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Entered according to Act of Congress, in the year 1868,


In the Clerk's Office of the District Court of the United States for the Southern District of New York.


IN presenting a second volume of a popular History of the Southern War for Independence, the author gratefully acknowledges the kind reception by the Southern public of his first volume, the generous notices of the independent Press of the Confederacy, and the encouragement of friends. He has no disposition to entreat criticism or importune its charities. But he would be incapable of gratitude, if he was not sensible of the marks of public generosity which have been given to a work which made no pretensions to severe or legitimate history, and ventured upon no solicitations of literary success.

He can afford no better vindication of the character and objects of his work than by quoting here what was prefixed to one of the editions of his first volume:

"Every candid mind must be sensible of the futility of attempting a high order of historical composition in the treatment of recent and incomplete events; but it does not follow that the contemporary annal, the popular narrative, and other inferior degrees of history, can have no value and interest because they cannot compete in accuracy with the future retrospect of events. The vulgar notion of history is, that it is a record intended for posterity. The author contends that history has an office to perform in the present, and that one of the greatest values of contemporary annals is to vindicate in good time to the world the fame and reputation of nations."

"With this object constantly in "view, the author has com

posed this work. He will accomplish his object, and be rewarded with a complete satisfaction, if his unpretending book shall have the effect of promoting more extensive inquiries; enlightening the present; vindicating the principles of a great contest to the contemporary world; and putting before the living generation in a convenient form of literature, and at an early and opportune time, the name and deeds of our people." Richmond, August, 1863.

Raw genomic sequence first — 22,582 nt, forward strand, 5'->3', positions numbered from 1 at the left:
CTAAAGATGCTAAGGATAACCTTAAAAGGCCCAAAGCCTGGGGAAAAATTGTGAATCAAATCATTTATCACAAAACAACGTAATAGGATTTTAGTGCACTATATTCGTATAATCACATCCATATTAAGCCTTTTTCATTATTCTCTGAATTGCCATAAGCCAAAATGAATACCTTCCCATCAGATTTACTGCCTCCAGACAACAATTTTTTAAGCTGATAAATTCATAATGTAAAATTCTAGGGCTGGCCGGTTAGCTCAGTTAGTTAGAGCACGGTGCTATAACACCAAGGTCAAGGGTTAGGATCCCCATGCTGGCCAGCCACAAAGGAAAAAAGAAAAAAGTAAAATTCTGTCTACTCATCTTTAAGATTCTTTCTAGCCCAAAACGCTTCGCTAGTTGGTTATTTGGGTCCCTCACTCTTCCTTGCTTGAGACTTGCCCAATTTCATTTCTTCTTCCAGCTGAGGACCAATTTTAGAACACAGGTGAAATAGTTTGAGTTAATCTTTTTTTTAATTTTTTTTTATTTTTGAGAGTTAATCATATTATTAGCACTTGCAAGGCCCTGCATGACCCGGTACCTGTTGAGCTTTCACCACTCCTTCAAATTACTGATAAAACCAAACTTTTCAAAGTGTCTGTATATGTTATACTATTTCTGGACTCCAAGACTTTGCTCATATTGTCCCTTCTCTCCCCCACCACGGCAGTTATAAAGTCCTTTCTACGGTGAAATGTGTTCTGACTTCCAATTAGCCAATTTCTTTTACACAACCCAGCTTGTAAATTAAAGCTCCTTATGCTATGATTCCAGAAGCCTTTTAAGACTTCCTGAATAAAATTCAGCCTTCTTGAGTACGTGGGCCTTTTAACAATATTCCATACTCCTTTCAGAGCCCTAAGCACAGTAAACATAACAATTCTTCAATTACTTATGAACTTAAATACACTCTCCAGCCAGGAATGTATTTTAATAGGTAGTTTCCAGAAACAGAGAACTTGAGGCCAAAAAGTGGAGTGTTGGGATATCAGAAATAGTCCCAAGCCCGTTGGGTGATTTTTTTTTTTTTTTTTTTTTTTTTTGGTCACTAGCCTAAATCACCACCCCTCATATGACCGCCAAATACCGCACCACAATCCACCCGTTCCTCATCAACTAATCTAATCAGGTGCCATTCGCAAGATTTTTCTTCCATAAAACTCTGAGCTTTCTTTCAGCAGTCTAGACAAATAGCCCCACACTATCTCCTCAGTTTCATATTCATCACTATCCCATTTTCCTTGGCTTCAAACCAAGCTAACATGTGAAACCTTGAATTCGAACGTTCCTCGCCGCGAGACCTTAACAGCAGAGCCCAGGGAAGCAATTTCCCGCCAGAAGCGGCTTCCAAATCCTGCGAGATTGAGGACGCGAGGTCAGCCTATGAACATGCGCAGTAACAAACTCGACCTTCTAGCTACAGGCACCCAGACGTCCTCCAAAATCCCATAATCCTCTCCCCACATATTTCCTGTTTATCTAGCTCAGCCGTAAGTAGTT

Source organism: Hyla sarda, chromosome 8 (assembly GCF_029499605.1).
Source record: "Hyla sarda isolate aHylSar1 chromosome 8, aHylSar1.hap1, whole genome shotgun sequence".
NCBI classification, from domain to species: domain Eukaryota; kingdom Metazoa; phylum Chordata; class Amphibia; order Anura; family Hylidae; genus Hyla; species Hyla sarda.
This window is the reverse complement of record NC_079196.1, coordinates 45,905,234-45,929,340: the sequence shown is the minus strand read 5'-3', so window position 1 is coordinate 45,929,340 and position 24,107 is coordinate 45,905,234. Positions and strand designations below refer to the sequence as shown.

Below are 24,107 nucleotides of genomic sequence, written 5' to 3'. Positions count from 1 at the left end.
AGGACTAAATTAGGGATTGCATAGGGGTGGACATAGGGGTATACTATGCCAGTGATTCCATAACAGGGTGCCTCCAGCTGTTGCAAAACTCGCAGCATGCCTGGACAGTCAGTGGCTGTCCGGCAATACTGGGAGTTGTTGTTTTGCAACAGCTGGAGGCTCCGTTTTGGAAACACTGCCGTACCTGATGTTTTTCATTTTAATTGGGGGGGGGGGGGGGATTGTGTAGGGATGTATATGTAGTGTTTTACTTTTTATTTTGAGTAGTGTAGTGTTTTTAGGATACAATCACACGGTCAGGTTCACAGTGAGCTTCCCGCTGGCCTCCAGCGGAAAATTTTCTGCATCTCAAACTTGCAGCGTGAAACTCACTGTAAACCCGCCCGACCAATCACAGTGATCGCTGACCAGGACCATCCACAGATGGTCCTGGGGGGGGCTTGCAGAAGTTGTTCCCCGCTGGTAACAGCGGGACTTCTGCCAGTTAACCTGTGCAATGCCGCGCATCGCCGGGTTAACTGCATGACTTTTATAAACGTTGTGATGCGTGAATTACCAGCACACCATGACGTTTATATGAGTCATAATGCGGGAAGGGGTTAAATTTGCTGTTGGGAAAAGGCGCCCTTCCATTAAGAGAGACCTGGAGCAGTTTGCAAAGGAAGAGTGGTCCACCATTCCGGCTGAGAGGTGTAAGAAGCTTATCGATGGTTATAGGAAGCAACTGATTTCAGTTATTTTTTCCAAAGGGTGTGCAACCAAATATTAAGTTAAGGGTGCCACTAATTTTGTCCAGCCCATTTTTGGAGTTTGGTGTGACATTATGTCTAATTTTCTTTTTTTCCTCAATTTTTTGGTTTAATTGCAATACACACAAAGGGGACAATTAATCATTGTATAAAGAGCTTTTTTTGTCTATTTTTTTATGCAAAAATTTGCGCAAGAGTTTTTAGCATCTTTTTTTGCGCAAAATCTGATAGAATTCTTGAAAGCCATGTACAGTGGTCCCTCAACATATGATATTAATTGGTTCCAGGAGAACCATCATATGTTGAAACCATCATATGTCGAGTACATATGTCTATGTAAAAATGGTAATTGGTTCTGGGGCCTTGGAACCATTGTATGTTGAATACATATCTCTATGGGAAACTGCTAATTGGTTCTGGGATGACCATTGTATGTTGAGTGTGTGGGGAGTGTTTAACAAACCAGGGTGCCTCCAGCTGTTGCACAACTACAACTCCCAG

The New Orleans Disaster.-Its Consequences and Effects.-Dispatches of the

European Commissioners.-Butler "the Beast."-Public Opinion in Europe.-The

Atrocities of the Massachusetts Tyrant.-Execution of Mumford.-Lesson of New

Orleans. Spirit of Resistance in the South.-Change in the Fortunes of the Con-

federacy. Two Leading Causes for it.-The Richmond "Examiner."-The Conscrip-

tion Law.-Governor Brown of Georgia.-Reorganization of the Army.-Abandon-

ment of our Frontier Defences.-The Policy of Concentration.-Governor Rector's

Appeal.-First Movements of the Summer Campaign in Virginia.-The Retreat from

Yorktown.-Evacuation of Norfolk.-Destruction of the "Virginia."-Commodore

Tatnall's Report.-Secretary Mallory's Visit to Norfolk.-The Engagement of Wil-

liamsburg. The Affair of Barhamsville.-McClellan's Investment of the Lines of the

Chickahominy.-Alarm in Richmond.-The Water Avenue of the James.-The Panie

in Official Circles.-Consternation in the President's House.-Correspondence be-

tween President Davis and the Legislature of Virginia.-Noble Resolutions of the

Legislature. Response of the Citizens of Richmond.-The Bombardment of Drewry's

Bluff.-The Mass Meeting at the City Hall.-Renewal of Public Confidence.-The

Occasions of this.-JACKSON'S CAMPAIGN IN THE VALLEY.-The Engagement of

McDowell. The Surprise at Front Royal.-Banks' Retreat down the Valley.-The

Engagements of Port Republic.-Results of the Campaign.-Death of Turner Ash-

by.-Sufferings of the People of the Valley of the Shenandoah.-MEMOIR of Turner

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